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‘Happiness, Or Subjective Well Being (Swb) Is A Biopsychosocial Phenomenon.’

1145 words - 5 pages

In this essay I will define and discuss the concept of ‘positive psychology’, the concept of ‘happiness’ which is synonymous with, and for the purposes of this essay will be referred to as, subjective well-being (SWB); the concept of ‘the architecture of sustainable happiness’; and the biopsychosocial model. I aim to demonstrate that SWB is a multifaceted phenomenon which can only be understood by investigating biological, psychological and social factors, and their interdependence to construct a holistic model. I will provide examples of these different factors.
The concept of positive psychology is fairly new. Prior to World War II psychology concerned itself with three goals: “curing mental illness, improving normal lives, and […] identify[ing] and nurture[ing] high talent”. In the immediate post-war period the last two goals were practically ignored as thousands of veterans were returning from the battlefield suffering with flashbacks and dissociation required treatment for mental health problems (Boniwell and Rostron, 2010, p.119). Subsequently psychology has almost exclusively concerned itself with treating mental ‘disease’.
It was only recently that Seligman and Csikszentmihalyi, who are considered the founders of positive psychology, defined it as
“[the] scientific study of optimal human functioning [that] aims to discover and promote the factors that allow individuals and communites to thrive.” (Seligman and Csikszentmihalyi, quoted in Boniwell and Rostron, 2010, p.119)
Essentially positive psychology is the scientific study of happiness, or SWB.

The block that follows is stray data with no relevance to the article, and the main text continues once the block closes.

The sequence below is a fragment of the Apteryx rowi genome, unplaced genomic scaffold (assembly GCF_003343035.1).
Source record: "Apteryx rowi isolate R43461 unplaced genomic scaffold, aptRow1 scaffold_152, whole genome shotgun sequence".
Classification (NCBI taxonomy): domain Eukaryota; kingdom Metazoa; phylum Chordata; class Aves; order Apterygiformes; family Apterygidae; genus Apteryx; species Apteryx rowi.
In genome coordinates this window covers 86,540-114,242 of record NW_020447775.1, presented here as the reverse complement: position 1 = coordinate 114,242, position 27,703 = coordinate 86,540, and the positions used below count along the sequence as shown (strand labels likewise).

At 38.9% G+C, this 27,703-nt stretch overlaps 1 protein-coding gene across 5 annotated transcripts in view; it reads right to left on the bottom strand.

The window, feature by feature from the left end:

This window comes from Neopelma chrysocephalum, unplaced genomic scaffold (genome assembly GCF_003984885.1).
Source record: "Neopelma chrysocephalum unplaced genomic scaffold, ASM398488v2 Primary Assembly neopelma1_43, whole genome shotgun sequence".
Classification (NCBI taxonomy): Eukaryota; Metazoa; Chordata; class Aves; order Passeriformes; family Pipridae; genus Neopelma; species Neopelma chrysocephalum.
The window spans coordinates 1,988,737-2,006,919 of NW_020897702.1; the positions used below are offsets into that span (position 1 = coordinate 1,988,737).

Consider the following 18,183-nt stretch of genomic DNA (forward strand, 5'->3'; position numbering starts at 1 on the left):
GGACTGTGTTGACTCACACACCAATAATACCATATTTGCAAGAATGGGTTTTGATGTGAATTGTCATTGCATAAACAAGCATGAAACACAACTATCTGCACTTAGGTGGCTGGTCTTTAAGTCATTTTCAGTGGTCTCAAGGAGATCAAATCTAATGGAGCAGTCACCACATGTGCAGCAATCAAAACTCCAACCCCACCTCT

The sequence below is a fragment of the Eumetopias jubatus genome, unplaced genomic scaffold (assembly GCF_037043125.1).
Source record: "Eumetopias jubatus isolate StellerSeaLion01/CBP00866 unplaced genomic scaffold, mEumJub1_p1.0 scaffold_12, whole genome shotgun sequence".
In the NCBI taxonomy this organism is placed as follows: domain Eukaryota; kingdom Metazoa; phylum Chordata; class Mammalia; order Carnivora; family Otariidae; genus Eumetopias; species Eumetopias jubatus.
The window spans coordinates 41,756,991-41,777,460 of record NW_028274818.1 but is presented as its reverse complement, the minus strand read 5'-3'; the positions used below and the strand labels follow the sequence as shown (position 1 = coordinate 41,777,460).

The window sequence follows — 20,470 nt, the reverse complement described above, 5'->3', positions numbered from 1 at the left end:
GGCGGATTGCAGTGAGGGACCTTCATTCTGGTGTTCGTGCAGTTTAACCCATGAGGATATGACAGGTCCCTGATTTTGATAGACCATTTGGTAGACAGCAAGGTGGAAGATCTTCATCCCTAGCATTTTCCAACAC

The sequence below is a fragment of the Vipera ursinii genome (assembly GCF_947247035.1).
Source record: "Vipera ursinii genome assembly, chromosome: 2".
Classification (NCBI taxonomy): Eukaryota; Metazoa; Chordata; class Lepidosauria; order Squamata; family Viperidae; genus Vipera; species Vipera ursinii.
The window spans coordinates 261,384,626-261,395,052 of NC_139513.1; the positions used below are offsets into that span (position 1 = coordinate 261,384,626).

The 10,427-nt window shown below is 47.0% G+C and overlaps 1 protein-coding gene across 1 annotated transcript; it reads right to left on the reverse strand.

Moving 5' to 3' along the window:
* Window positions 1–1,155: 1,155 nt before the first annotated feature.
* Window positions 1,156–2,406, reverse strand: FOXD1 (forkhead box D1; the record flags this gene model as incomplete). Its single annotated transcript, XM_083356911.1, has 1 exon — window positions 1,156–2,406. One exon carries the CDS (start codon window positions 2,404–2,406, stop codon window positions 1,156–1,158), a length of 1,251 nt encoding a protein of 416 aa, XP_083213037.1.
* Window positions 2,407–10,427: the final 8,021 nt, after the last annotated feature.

SWB is defined as a state in which a person will “feel many pleasant and few unpleasant emotions, when they are engaged in interesting activities, when they experience many pleasures and few pains, and when they are satisfied with their lives” (Diener, in Toates, 2010, p.8). The subjective aspect is key and measurements are usually based on personal reports of SWB.
SWB can also be defined as “life satisfaction + affect” in (Boniwell and Rostron, 2010, p.123). Life satisfaction is a person’s assessment of their own life and is a cognitive process; affect is a person’s mood and is an emotional process.

The biopsychosocial model assumes that biological, psychological and social factors all play a role in mental health, positive or negative, and that they are interdependent. That is, none of them can be considered on their own since manipulating one factor will inevitably have an effect on the others (Toates, 2010, p.14). So mental health is a complex system of interacting factors.
To investigate whether SWB can be understood using the biopsychosocial model we need to identify the biological, psychological and social factors that influence happiness and their interactions with each other. If we can demonstrate that each factor cannot be considered on its own and is intrinsically linked with the other factors we can be confident that the biopsychosocial model is the most appropriate...

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